American pet owners love to spoil their four-legged friends. One estimate says they'll spend $52 billion dollars in 2012 on pet care. A portion of that money is spent on snacks and toys, but picking the wrong treat can be hazardous to an animal's health.
One pet owner shared his story as a warning to others. Dr. Mark Shank owns two Great Danes, Jake and Molly. Late last year, Jake started to show signs he was sick.
"Jake had chronic vomiting and diarrhea. he had lost 10 pounds over a month period," remembers Dr. Kyle Kerstetter, Chief of Surgery at Michigan Veterinary Specialists.
It was a stressful time for Dr. Mark Shank, who got Jake to serve as a companion after his own father died.
"I hate to say it, but I was on the phone bawling to my fiancé. I'm like you know, Jake is so sick, I don't know what to do with him." Shank told Ruth to the Rescue.
After months of vet visits, Shank was surprised to learn Jake had swallowed a 3 foot-long stuffed toy, and had to have surgery to remove it. "I would definitely tell the other pet owners to really be aware of what you're buying your dogs," Shank says now.
Experts tell Ruth to the Rescue it is important to match the right-sized toy with the right-sized dogs. For example, bigger dogs should never be given toys or treats that they might be able to swallow in one gulp, but that could get stuck somewhere inside their bodies.
Dr. Kyle Kerstetter offered this advice, "Make sure you don't give your pet anything that's small enough for them to swallow to play with" and he added, "Another piece of advice would be, keep track of your dog's toys- don't just assume if one goes missing that its lost behind the couch or something."
Be Careful With Doggie Treats Too!
Veterinarians tell Ruth to the Rescue toys aren't the only problem. You also need to be careful with the treats you pick for your pets. Again, the size of those treats is key. Dr. Jim Whitehead says he sees about one or two cases a month of pets that have swallowed treats they shouldn't have.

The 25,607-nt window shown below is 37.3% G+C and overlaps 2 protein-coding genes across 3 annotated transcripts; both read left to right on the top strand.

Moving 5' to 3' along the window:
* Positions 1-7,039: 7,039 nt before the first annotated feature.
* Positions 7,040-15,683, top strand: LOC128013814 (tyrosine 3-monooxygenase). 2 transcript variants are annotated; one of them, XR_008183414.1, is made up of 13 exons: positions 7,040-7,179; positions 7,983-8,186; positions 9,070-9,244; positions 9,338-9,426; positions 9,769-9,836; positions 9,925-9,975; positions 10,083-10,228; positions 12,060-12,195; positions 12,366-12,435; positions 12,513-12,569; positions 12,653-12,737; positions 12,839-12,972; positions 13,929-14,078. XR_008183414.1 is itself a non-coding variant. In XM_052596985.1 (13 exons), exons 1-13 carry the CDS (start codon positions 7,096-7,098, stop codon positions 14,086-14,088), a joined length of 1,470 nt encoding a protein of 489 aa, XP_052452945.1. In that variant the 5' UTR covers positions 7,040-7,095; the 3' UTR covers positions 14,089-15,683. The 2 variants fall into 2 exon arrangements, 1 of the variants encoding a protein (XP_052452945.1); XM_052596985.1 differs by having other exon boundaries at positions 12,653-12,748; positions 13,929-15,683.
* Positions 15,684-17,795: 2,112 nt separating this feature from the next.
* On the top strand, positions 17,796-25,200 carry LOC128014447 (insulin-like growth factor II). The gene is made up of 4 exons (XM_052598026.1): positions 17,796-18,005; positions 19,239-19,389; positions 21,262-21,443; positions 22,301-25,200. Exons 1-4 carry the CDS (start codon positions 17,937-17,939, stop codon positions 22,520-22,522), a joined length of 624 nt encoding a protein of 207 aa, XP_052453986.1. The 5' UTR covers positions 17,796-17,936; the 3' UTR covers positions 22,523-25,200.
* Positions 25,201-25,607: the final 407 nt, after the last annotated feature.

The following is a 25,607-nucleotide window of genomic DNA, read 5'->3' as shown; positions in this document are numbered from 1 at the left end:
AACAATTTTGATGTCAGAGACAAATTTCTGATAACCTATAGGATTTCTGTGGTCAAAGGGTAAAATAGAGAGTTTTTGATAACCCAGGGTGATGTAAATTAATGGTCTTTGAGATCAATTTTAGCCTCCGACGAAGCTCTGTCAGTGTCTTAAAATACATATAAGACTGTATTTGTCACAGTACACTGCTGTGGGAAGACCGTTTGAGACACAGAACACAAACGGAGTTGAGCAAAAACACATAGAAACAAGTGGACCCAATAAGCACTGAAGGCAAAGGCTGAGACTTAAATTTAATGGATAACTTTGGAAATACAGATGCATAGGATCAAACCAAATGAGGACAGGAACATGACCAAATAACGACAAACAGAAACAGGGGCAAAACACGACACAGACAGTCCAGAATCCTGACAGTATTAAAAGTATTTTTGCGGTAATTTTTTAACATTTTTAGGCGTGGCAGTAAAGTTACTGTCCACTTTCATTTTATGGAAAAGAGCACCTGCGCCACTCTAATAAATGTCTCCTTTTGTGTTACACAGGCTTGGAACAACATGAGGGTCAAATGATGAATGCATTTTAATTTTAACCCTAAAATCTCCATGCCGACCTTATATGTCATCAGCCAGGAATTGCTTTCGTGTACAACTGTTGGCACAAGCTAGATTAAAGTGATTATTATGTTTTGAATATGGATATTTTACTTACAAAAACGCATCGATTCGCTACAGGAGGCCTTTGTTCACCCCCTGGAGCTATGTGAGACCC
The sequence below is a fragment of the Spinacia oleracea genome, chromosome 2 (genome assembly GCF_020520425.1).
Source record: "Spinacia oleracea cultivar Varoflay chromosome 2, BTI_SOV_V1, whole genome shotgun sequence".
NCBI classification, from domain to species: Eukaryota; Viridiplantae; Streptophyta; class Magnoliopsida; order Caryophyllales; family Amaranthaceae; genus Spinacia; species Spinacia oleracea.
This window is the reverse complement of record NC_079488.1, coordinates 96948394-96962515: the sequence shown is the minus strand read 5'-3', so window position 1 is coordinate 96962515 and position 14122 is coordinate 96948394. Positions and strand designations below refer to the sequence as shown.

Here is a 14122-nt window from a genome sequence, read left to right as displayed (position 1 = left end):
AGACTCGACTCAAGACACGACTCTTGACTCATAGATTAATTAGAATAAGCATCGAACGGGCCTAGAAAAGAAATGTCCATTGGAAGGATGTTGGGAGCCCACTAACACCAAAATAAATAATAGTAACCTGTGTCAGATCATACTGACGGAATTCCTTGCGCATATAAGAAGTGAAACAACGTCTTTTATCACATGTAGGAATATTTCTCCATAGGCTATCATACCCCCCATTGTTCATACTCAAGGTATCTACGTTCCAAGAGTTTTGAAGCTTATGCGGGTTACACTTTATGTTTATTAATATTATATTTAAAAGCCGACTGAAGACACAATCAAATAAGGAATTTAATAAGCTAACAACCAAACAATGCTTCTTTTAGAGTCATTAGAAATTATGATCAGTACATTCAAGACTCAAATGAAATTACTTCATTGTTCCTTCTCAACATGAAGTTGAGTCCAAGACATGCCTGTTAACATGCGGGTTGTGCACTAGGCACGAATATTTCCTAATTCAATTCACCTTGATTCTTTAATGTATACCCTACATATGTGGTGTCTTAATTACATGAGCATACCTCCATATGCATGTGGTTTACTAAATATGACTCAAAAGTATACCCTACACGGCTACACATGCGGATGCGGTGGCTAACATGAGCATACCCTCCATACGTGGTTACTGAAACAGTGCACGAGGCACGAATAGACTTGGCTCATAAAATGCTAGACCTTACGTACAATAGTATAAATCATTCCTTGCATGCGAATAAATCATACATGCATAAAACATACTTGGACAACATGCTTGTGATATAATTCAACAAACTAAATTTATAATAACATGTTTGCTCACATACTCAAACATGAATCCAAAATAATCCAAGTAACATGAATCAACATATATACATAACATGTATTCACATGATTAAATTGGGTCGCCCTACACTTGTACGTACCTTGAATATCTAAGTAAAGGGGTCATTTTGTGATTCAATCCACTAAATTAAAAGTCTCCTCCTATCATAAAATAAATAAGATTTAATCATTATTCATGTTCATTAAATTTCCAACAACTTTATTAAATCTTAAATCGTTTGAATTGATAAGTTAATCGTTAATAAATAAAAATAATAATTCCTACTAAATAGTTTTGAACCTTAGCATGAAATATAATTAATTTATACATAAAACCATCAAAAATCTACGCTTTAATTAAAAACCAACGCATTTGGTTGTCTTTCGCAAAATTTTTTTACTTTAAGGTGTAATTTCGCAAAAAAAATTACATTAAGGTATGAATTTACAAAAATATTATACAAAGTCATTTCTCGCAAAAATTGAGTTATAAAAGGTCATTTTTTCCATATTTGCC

"In some extreme circumstances, major surgery has to take place to try to alleviate the obstruction," according to Dr. Jim Whitehead. He is also concerned about chicken jerky treats from China. the Food and Drug Administration has cautioned owners the treats may be associated with illnesses in dogs. And, there's a class action suit against some manufacturers and major retailers who sell the treats.
"We don't understand exactly what chemicals are making these dogs sick. There have been 900 to 1,000 specific cases of dogs that have been poisoned by these treats from China," said Dr. Jim Whitehead.
According to Whitehead, "Until we have more evidence that proves or disproves there is a link in the treats, I would avoid them." A spokesman for Waggin' Train which makes some of the most popular chicken jerky treats says there's no clear evidence that the treats made all those dogs sick.
Keith Schopp told Ruth to the Rescue, "Chicken jerky treats are safe to feed as directed" and "Millions of healthy and happy dogs enjoy the treats every year." If you want to hear more from the company about its jerky treats follow this link to its website: http://www.waggintrainbrand.com/
If you want to avoid them, how do you do it? Read the packaging very carefully. When a Ruth to the Rescue producer went looking for chicken jerky from China, he thought most brands were made in the U.S.A. until he looked much more closely at the package. Sometimes, the "Made In China" notation is hard to spot.
More Expert Advice For Pet Owners
The takeaway from all this: be thoughtful and cautious when buying toys and treats for your pets, if you're not already doing so.
* Talk to your vet about the best size and types of treats for your pet.
* For large dogs, have large treats or large toys that would be too big to swallow.
* The doctors say to be very careful with any rawhide treats as they can splinter, and there can be a risk of choking.
* Try to avoid leaving your dogs unattended with toys or treats. If you're monitoring they're use, you would know immediately if there's a problem.
* Don't leave your dog alone with a treat when you head to work.
* At the very least, monitor your pet the first time you introduce a new toy or treat to see how he/she handles it.
The doctors also offered advice on how to tell if you're dog may have swallowed something he should not have.
* One of the most common signs is the dog will look like he/she is trying to gulp something down.
* If your dog is salivating profusely, there could be a problem.
* Be on the lookout for dogs that seem very distressed, anxious, or uncomfortable.